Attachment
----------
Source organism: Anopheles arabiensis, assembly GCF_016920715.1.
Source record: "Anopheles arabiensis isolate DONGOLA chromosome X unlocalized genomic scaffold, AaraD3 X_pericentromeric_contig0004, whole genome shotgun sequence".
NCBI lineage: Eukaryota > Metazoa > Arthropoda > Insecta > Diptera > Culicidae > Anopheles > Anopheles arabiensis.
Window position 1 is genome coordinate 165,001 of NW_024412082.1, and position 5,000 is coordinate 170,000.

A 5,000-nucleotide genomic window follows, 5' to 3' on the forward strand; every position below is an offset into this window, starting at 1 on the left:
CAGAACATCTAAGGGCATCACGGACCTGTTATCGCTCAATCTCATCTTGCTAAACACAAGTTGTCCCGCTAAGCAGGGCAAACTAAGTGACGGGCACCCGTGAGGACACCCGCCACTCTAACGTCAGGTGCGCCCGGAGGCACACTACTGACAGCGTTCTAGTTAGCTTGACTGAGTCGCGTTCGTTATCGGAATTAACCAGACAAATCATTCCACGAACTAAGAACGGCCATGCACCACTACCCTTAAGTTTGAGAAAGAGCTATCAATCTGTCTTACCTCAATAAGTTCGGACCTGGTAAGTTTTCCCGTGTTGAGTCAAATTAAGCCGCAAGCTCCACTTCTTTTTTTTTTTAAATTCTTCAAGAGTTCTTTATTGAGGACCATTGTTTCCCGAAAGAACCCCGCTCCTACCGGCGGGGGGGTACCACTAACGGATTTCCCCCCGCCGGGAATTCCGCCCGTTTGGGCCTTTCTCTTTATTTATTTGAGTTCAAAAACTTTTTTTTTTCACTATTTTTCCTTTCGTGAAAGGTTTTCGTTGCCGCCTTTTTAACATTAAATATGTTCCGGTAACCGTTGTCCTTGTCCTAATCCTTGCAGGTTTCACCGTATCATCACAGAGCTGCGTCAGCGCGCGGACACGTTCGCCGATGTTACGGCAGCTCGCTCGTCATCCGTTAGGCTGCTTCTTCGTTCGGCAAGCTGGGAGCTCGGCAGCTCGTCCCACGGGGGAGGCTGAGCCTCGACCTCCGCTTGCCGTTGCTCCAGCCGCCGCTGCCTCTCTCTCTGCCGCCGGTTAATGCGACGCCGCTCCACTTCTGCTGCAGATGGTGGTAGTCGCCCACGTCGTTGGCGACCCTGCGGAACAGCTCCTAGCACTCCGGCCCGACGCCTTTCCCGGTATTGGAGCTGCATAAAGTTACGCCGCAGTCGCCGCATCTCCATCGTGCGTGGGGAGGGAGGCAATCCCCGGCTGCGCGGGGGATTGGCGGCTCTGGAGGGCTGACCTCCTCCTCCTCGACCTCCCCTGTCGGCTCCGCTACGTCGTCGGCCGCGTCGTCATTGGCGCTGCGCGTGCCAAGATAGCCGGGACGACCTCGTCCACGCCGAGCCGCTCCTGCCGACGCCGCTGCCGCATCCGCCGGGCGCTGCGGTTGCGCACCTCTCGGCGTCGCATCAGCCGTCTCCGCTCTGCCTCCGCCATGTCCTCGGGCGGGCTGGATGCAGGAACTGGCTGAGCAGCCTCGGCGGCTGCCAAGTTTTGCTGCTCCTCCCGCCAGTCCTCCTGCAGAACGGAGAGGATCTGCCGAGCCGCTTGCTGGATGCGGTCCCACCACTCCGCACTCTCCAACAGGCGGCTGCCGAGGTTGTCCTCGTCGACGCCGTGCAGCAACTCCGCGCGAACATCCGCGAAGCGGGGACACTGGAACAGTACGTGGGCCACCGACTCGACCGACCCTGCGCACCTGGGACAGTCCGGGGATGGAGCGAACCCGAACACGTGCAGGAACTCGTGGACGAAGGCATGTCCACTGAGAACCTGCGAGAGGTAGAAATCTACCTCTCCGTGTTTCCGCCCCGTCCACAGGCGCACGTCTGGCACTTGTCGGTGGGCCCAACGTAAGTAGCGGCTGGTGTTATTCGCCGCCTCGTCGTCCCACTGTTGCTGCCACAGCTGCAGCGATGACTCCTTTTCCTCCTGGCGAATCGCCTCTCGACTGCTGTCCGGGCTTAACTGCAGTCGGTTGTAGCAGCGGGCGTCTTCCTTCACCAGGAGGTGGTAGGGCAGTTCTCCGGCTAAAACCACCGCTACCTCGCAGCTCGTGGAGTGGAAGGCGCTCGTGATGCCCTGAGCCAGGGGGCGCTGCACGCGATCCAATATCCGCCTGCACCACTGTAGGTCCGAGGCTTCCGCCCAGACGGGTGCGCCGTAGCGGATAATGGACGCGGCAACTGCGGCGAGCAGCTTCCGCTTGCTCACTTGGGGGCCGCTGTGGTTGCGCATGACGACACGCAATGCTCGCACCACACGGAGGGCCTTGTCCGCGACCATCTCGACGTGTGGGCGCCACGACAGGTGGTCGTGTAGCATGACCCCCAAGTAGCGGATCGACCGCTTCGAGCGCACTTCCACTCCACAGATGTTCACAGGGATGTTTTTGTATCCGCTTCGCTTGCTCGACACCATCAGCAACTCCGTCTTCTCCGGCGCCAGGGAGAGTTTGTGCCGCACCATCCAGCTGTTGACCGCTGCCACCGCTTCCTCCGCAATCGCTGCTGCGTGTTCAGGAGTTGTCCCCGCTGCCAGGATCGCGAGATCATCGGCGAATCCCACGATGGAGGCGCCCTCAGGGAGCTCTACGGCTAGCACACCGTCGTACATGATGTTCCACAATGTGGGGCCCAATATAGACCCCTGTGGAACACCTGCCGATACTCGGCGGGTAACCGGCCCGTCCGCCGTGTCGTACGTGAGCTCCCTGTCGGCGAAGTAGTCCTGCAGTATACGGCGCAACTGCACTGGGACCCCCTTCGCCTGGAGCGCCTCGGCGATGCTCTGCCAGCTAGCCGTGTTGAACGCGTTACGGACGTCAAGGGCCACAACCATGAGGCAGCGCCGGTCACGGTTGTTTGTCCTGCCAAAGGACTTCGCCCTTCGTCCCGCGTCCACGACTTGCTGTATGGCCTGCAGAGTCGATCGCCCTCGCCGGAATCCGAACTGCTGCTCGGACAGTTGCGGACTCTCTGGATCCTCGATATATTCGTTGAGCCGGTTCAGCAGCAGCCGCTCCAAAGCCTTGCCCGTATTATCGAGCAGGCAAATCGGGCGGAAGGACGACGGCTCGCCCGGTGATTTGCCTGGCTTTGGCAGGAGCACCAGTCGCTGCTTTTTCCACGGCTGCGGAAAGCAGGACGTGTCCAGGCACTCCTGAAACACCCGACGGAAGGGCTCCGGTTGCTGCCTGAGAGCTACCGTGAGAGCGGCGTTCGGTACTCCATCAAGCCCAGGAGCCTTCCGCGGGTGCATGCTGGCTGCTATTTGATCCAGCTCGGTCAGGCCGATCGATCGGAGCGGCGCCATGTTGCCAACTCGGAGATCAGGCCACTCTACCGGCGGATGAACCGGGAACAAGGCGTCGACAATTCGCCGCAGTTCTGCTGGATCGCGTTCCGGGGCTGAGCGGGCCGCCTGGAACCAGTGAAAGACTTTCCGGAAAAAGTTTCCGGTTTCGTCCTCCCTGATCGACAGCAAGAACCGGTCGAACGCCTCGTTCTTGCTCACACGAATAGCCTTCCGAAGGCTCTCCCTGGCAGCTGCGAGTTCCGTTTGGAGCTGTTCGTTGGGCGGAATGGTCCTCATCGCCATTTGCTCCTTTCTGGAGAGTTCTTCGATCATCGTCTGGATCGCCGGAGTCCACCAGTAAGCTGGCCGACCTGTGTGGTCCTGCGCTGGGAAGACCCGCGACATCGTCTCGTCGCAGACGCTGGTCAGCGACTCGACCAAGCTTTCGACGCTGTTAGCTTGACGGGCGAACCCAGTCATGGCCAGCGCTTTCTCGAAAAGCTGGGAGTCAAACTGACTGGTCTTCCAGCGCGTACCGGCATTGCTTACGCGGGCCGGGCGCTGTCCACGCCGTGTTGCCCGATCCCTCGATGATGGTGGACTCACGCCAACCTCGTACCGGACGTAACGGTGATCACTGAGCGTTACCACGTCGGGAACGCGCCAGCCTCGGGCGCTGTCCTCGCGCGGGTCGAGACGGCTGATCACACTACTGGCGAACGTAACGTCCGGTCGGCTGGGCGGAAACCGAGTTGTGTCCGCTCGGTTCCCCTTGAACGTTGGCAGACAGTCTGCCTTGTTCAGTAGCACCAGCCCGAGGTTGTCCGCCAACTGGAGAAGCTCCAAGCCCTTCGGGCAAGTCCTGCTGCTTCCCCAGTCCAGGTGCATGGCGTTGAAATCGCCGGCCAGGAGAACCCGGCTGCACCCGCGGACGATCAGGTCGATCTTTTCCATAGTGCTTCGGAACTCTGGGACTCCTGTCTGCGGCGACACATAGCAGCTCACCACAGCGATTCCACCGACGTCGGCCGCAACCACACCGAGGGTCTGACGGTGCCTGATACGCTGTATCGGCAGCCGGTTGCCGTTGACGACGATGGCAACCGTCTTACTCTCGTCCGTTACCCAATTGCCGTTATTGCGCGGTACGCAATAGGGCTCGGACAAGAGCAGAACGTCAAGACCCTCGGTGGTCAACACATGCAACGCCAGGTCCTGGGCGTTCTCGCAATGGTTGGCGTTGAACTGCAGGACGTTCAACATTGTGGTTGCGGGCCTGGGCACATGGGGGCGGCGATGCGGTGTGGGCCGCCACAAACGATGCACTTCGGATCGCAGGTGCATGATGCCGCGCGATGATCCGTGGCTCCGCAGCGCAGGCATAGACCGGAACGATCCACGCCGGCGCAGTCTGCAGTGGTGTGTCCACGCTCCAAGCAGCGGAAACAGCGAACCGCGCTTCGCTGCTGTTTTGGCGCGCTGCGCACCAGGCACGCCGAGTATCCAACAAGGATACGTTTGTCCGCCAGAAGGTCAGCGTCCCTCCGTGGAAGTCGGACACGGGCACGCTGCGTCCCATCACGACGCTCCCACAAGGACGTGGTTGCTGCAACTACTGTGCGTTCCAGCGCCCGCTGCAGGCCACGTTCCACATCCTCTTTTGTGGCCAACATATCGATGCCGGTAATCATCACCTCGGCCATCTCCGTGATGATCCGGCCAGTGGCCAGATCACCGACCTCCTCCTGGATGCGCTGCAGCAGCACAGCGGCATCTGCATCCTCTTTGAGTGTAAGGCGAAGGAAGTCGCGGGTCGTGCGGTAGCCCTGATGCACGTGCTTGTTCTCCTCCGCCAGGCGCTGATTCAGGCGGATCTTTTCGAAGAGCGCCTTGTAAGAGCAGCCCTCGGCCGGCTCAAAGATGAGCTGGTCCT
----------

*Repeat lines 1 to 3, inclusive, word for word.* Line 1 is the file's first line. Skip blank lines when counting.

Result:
Source organism: Anopheles arabiensis, assembly GCF_016920715.1.
Source record: "Anopheles arabiensis isolate DONGOLA chromosome X unlocalized genomic scaffold, AaraD3 X_pericentromeric_contig0004, whole genome shotgun sequence".
NCBI lineage: Eukaryota > Metazoa > Arthropoda > Insecta > Diptera > Culicidae > Anopheles > Anopheles arabiensis.